Question NW1454 to the Minister of Justice and Correctional Services

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11 August 2020 - NW1454

Profile picture: Horn, Mr W

Horn, Mr W to ask the Minister of Justice and Correctional Services

What total number of (a) the 14 647 inmates who benefited from the remission of sentences announced on 16 December 2019 by the President of the Republic, Mr M.C Ramaphosa, are among the 19 000 inmates due to be released as part of the COVID-19 parole dispensation and (b) inmates only qualified to be released because they have benefited from both the 2019 remission and the criteria applicable to the COVID-19 parole dispensation?


Special Remission refers to a reduction of the sentences of incarcerated offenders, probationers and parolees with a period as determined by the President. On
16 December 2019 the President of the Republic, Mr M.C Ramaphosa announced the reduction of sentence for all sentenced offenders including probationers and parolees by 12 months. An additional 06 months special remission was granted for categories with non-violent crimes.

The special parole dispensation due to COVID-19 means that the selected low risk offenders’ minimum detention periods were advanced for consideration for placement.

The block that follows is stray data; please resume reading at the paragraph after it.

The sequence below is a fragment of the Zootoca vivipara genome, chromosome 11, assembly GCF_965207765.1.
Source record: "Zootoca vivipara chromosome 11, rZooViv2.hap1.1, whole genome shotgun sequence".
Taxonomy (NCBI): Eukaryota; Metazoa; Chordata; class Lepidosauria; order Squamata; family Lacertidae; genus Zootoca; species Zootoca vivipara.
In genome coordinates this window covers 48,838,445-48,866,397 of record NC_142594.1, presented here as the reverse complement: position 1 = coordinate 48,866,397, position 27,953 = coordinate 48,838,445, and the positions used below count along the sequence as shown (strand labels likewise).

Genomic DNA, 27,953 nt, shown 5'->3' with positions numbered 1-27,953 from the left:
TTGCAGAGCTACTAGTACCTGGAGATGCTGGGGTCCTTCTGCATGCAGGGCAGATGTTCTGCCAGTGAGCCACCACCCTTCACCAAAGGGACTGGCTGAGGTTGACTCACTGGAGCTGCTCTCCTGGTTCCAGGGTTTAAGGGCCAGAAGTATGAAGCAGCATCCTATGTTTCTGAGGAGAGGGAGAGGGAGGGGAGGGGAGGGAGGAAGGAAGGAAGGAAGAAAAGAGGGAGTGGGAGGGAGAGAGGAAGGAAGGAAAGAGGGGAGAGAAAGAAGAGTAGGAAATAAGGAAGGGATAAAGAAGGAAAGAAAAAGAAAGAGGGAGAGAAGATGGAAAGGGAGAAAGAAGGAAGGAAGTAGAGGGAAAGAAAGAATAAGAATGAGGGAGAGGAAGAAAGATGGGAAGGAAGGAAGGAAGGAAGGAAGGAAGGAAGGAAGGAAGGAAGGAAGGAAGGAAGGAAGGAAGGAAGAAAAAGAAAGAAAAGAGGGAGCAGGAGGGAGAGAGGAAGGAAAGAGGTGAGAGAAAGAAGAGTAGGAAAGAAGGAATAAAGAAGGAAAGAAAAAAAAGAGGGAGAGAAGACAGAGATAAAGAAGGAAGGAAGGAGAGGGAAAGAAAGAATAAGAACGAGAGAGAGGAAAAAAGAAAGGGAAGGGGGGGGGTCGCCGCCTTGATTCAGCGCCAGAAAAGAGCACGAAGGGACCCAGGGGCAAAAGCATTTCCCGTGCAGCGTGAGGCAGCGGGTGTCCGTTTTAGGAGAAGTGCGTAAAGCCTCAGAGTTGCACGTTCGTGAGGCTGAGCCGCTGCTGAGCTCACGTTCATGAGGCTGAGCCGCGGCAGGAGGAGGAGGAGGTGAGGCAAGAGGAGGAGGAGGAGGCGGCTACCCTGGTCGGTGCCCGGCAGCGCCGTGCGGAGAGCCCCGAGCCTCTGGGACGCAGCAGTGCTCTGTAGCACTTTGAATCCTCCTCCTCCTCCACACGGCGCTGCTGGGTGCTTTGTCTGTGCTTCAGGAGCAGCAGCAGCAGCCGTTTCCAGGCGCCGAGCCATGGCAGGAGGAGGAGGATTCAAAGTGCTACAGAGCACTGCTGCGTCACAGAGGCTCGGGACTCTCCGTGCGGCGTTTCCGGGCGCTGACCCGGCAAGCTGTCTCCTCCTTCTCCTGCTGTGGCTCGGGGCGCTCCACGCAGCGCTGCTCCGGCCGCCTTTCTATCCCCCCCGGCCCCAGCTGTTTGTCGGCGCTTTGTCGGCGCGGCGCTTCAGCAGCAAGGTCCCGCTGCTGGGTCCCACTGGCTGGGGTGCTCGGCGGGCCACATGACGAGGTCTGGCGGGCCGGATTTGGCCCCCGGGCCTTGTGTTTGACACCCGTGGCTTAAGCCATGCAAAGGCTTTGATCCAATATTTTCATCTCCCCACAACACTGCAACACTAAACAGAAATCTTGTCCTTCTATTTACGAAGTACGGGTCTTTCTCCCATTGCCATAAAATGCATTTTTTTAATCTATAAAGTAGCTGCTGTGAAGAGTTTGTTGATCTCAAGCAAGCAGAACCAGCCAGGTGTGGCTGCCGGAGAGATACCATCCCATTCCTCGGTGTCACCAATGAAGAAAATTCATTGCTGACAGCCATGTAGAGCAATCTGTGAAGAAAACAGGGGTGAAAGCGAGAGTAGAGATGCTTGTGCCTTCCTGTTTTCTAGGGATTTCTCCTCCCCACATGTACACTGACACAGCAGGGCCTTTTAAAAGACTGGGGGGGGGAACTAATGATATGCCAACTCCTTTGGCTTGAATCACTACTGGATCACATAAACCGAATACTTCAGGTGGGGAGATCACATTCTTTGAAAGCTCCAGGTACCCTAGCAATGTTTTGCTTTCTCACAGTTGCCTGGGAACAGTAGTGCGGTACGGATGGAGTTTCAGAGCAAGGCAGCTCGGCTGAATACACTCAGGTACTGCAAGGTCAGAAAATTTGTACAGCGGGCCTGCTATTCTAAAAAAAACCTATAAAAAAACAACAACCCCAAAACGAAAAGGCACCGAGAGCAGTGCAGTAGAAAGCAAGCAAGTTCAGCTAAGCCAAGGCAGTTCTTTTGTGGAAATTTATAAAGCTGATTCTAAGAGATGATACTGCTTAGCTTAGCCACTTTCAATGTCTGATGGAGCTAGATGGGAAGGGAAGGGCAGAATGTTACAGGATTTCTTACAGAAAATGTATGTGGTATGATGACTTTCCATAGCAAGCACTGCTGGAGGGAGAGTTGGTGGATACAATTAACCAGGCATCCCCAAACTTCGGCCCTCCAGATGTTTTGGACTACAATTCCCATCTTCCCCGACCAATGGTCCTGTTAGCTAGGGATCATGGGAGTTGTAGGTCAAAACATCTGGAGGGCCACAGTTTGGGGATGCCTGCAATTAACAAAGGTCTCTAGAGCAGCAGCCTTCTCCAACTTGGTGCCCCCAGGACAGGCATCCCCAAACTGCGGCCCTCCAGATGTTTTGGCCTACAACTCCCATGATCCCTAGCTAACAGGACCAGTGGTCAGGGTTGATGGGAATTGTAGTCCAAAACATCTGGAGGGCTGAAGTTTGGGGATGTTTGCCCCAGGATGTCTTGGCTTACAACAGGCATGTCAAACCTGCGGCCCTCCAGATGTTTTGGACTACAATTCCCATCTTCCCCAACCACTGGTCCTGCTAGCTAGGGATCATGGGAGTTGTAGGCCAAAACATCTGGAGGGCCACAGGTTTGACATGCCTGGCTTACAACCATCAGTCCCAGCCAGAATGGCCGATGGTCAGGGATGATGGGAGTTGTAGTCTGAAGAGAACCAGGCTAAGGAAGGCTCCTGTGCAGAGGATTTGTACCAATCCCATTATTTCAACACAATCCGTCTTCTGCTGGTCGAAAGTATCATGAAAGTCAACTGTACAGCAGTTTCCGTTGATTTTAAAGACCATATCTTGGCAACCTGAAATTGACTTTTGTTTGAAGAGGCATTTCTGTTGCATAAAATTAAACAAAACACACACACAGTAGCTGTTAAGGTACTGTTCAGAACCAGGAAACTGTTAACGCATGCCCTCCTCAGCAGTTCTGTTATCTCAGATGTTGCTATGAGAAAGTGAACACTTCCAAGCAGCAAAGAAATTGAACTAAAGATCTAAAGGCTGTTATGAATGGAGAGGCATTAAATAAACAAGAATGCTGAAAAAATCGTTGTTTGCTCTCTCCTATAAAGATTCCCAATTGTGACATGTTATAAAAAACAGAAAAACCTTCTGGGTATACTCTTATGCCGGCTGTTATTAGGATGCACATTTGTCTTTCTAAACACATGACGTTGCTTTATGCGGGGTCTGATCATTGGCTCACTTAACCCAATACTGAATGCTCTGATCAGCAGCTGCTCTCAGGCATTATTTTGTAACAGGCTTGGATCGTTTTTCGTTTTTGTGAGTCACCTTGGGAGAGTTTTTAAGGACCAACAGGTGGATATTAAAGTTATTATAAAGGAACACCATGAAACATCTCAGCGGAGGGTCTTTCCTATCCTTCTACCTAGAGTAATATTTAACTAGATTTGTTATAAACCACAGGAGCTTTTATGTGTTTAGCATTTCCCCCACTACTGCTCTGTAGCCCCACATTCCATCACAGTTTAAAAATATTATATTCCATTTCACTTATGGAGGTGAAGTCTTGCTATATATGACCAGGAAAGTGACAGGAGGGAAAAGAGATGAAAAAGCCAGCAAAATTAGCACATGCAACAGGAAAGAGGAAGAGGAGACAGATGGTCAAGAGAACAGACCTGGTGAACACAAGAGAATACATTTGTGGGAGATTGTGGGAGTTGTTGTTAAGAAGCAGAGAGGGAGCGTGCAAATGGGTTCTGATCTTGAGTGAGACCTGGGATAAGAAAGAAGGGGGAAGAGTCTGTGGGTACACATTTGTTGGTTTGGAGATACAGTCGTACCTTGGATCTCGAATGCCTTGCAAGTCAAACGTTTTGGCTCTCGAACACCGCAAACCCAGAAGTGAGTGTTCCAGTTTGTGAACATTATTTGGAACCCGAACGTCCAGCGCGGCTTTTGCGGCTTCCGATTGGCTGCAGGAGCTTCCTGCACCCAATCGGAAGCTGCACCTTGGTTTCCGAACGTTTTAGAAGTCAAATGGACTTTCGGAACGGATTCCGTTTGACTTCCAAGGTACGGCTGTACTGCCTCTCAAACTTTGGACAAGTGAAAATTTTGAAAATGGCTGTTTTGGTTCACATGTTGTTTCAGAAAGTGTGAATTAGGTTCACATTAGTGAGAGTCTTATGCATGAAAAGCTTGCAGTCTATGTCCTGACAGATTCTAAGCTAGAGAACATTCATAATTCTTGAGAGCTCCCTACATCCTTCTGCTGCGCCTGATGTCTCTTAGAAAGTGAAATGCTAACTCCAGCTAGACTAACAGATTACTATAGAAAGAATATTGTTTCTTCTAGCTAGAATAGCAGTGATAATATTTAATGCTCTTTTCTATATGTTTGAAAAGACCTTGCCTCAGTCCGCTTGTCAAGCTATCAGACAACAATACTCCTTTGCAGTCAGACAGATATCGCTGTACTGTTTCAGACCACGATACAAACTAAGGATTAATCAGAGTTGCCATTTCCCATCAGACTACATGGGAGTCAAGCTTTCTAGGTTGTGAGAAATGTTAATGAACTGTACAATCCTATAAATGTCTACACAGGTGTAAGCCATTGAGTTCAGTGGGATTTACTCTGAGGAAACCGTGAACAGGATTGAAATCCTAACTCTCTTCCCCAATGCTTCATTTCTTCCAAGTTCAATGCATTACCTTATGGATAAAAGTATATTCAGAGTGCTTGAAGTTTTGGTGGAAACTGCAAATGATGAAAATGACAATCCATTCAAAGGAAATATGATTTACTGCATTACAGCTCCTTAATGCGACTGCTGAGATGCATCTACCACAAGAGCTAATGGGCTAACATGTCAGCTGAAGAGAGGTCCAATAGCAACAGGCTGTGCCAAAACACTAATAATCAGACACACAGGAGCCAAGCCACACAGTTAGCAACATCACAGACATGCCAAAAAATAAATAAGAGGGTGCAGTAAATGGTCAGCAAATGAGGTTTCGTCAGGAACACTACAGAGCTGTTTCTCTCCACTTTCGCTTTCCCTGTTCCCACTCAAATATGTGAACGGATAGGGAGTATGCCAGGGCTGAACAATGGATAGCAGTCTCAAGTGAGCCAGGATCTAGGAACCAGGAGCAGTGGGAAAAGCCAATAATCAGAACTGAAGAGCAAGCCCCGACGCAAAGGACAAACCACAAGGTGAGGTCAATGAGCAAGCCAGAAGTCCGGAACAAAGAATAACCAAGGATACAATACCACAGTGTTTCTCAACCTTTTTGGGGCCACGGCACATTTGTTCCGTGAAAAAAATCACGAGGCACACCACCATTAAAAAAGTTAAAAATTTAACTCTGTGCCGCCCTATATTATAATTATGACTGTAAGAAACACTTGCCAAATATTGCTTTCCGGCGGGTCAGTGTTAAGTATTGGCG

(a) None. The 14 647 inmates referred to are those whose sentences (due to the remission), expired resulting in them exiting the correctional services system.

(b) Due to long sentences imposed by the courts, a total of 9 617 offenders benefitted from the 2019 Special Remission and they did not qualify for release and placement on parole. However, the 2020 COVID-19 Special Parole Dispensation has advanced their dates for consideration of parole placement.

As indicated, only low-risk offenders who meet all the requirements and conditions for placement on parole, will be placed on parole. The requirement that only offenders who have undergone relevant rehabilitation programmes aimed at addressing their offending behaviour would qualify for placement as this would minimise the risk of re-offending.

Every qualifying sentenced offender’s profile will be assessed and considered individually by the Parole Boards before they make their recommendations for placement on parole. This will include affording victims the opportunity to make representations why an offender should not be placed on parole. All relevant factors will be taken into consideration during this process, which will include any prior convictions for violent offences committed.


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